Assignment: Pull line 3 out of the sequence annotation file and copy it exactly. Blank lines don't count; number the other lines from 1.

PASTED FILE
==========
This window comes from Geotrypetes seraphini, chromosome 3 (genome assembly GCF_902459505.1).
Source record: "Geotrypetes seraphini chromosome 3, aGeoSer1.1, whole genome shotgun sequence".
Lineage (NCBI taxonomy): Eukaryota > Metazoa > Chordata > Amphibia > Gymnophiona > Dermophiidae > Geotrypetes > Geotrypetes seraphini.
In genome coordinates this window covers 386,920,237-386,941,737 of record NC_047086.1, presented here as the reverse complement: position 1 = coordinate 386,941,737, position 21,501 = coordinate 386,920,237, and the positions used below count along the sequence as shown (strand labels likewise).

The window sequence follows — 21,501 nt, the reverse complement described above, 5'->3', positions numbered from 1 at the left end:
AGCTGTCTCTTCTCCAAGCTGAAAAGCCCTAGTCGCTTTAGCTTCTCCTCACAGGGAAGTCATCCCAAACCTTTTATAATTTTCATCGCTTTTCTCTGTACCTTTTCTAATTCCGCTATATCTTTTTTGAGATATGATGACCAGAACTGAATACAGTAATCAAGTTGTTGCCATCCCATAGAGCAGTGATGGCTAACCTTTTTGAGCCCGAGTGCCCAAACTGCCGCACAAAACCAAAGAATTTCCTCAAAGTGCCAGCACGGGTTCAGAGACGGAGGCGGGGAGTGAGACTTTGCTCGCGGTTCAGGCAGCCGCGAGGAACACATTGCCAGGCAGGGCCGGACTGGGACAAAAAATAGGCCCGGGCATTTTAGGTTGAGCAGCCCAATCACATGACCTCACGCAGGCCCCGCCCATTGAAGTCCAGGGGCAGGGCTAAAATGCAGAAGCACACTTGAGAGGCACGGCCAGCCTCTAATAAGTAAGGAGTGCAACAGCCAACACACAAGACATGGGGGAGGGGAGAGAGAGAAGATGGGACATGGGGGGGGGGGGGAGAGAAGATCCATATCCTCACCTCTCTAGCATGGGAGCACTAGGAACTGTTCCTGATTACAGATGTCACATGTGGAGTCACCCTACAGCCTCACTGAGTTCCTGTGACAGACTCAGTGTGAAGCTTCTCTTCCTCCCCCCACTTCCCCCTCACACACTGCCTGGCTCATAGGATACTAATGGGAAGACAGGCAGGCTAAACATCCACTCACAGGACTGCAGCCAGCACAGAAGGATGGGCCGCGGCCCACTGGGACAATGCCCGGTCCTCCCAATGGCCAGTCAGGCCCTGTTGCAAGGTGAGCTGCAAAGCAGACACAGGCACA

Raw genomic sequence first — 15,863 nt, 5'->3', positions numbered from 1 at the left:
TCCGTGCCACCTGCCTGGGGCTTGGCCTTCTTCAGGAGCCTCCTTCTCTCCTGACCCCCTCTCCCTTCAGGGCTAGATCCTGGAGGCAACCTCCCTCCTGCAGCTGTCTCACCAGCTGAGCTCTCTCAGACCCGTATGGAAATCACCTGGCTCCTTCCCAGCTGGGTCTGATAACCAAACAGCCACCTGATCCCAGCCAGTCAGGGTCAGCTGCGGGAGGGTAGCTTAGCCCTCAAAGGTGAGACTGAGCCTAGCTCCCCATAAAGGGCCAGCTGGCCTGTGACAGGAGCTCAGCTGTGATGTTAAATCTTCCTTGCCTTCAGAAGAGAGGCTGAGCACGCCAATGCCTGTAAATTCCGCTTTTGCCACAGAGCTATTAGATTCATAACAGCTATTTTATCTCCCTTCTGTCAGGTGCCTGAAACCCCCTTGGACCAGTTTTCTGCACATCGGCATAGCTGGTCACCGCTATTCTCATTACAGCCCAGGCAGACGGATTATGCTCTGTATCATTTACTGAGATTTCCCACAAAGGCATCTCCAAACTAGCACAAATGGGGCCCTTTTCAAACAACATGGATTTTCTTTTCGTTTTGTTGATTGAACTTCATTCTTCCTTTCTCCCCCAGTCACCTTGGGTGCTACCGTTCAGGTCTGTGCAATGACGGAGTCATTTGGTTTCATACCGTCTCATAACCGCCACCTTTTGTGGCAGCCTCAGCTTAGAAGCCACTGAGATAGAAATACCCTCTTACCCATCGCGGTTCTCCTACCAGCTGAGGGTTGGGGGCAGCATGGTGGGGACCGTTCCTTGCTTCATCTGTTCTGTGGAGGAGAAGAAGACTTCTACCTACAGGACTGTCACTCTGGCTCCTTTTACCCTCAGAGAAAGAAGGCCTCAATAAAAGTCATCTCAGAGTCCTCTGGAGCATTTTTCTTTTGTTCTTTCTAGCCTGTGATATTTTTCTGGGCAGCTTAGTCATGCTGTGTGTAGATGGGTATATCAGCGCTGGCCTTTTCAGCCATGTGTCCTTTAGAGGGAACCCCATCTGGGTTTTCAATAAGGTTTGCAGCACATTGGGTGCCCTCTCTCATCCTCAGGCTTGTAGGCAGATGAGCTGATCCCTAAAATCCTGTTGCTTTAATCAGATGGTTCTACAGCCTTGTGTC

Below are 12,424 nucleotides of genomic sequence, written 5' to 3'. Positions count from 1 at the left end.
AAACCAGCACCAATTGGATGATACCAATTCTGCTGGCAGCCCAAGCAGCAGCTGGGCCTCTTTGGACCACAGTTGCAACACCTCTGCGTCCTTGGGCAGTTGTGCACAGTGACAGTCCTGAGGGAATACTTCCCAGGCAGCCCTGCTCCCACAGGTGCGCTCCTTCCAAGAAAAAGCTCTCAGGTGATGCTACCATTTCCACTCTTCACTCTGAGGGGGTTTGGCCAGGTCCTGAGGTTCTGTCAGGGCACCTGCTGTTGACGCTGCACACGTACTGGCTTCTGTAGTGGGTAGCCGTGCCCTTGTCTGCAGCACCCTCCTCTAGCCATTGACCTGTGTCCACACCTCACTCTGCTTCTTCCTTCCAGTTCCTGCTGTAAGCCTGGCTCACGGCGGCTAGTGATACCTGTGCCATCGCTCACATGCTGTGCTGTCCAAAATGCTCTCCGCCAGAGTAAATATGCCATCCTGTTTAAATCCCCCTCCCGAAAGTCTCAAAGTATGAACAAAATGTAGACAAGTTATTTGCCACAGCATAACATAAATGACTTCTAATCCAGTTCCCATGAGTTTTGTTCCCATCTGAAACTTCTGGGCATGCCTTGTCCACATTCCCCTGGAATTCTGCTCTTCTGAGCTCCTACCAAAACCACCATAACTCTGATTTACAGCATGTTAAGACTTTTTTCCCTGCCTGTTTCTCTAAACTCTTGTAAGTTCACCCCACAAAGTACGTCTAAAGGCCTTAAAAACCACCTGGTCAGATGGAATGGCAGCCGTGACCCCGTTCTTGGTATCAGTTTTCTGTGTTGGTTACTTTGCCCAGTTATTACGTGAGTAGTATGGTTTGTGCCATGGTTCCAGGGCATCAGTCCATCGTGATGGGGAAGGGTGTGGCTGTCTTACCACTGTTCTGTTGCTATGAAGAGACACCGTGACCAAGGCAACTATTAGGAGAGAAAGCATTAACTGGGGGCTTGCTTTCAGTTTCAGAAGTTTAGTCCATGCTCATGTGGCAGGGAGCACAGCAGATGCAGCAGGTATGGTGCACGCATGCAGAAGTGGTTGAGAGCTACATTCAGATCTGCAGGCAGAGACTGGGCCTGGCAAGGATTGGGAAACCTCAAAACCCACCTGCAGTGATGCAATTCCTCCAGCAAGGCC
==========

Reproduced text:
Lineage (NCBI taxonomy): Eukaryota > Metazoa > Chordata > Amphibia > Gymnophiona > Dermophiidae > Geotrypetes > Geotrypetes seraphini.